Three Ways to Get Your Career Jumpstarted in 2023. Tip #3: Invest in Yourself

The new year is the time we make resolutions about almost every aspect of our lives, including our careers. If you’re ready for a fresh start in 2023, here are some ideas to get your career off to a good start. Click here and here to read the previous tips.

I’ve always been interested in the difference between the idea of “spending” and “investing,” especially when it comes to time. For me, spending time implies that you’ve paid out the time without expecting a return. You spend time watching TV, grazing social media, or shopping as retail therapy. Let’s make 2023 the year you swap out some spending for investing.

Pick up a book.

Investing time, in yourself, or anything worthwhile, means mindfully choosing your activities, doing them well, and getting a return for your effort. So the time you spend reading can be simply recreation or entertainment (which certainly has value) or for learning, growing, or deeper understanding. Ideally, you’ll set aside some time for both.

Reading for pleasure is different than scrolling media or watching TV or videos. You can grow and learn from any kind of media, and scientific studies have shown that both reading and watching engage key areas of your brain associated with language, memory, and symbol recognition. Reading has an advantage when it comes to using imagination; you work harder to put yourself inside a story and visualize the characters and action. Reading helps you grow, intellectually and emotionally.

Reading also requires quiet and concentration; you can’t use it as background noise or zone out while doing it. The time you spend in a quiet room, giving a book your full attention will also pay off by helping calm your nerves, reset your mood, and increase your ability to focus for longer periods.

Reading to learn is an important part of any true professional’s growth. If you’re truly connected to your work, you’ll enjoy reading about it. (If you find reading about your profession or industry tedious, it’s probably a sign that you’re not in the right career.)

Make a resolution to invest 3-4 hours a week reading, both for relation and growth.

Consider self-care an investment rather than a luxury.

Self-care includes exercise, nutrition, and spiritual practices, in addition to bubble baths and pedicures. Investing in how you look and feel is essential to your overall wellbeing. Start by making a log of how you spend your time in a typical week. Chances are, between work, taking care of home and family, and a few other miscellaneous obligations, you have time that could be better spent. Self-care should go on your schedule like any other important commitment. It helps you make the time for a walk, a pedicure or massage, yoga or meditation, or simply some time alone with a cup of tea and your favorite music.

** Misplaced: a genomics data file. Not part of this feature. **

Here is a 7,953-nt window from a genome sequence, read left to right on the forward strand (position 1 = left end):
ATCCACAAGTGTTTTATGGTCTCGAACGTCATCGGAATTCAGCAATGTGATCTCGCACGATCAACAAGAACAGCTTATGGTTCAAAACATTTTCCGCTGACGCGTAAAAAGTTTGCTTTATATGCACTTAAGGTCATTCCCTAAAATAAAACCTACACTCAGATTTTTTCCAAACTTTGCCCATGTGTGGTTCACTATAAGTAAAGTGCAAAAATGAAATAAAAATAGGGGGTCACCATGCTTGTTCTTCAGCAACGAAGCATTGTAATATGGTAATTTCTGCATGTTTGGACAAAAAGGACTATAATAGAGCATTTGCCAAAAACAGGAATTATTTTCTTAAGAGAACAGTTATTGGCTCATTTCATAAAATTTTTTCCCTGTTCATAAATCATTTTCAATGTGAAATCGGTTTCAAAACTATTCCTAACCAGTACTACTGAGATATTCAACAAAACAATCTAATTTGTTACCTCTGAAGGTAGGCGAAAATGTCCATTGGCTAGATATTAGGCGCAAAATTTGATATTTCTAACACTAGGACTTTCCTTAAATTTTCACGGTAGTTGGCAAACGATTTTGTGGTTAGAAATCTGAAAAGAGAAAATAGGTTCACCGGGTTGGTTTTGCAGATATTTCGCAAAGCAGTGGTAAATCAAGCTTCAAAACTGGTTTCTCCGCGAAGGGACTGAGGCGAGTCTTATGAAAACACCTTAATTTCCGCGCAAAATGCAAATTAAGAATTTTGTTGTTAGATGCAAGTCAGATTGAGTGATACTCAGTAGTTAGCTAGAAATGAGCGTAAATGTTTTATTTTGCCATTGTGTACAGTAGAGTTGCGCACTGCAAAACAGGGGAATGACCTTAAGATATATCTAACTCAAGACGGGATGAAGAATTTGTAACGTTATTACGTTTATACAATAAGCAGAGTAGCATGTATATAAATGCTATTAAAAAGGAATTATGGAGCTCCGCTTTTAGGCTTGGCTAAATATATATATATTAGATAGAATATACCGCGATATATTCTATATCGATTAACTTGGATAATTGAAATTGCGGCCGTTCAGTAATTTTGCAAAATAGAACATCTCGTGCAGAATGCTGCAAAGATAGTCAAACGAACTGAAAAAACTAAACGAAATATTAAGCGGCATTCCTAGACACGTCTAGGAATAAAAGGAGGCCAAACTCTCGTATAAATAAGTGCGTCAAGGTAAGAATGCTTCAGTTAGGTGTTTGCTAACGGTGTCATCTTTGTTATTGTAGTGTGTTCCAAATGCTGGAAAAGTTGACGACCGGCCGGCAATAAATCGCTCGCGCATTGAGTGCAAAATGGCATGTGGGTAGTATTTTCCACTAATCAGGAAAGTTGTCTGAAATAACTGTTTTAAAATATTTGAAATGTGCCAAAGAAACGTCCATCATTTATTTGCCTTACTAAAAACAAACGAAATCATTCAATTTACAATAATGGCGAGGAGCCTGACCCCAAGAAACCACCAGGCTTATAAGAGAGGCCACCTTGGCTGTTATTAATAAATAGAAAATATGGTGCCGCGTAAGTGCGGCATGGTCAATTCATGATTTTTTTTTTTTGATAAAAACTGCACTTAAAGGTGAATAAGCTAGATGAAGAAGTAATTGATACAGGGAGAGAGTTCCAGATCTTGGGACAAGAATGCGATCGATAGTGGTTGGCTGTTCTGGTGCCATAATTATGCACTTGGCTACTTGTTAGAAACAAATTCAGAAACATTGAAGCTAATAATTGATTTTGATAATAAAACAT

Making self-care a priority will also help your family understand how important it is. It’s worth the time to set rules and boundaries that help you maintain your commitment. Ask your spouse to watch or take the kids out during your meditation sessions or nature walks. Remind the little ones that they can only interrupt if it’s an emergency. Tell your mom you’re taking Tuesday nights off from family obligations. Help people around you understand that self-care is not the same as self-indulgence.

Give yourself permission to do more of what makes you happy.

For me, it’s gardening. I even love weeding – maybe not in the immediate, sweaty moment, but I love creating order from chaos. I have three herb beds, and I love caring for them. Even trimming and weeding is joyful when you’re surrounded by the scents of rosemary, sage, and lavender. I love going out to snip some herbs for cooking or to slip into napkin rings on the dinner table. I have a green thumb, and coming home to care for my garden is a way to soothe and calm myself if I’ve had a stressful day.

What gives you that kind of joy or sense of purpose? Crafting? Creating? Journaling? Decorating or building projects? Connecting with friends? Joining a group?  Helping out a worthy cause? Notice that I deliberately inked joy and purpose – activities that produce both are true investments in wellbeing.

We often tell ourselves that we “should” get back to the hobbies or activities that make us feel good, feel alive. But who has the time? We all get the same 24-hour allotment of time each day; it’s how we choose to spend it – or invest it – that makes the difference. One hour less of television or social media, waking up one hour earlier, can give you the time you need to invest in activities that make you happier. You might even have the time to make the world a better place. It’s almost certain you’ll make your  world a better place.

“Almost everything will work again if you unplug it for a few minutes. Including you.” Anne Lamott

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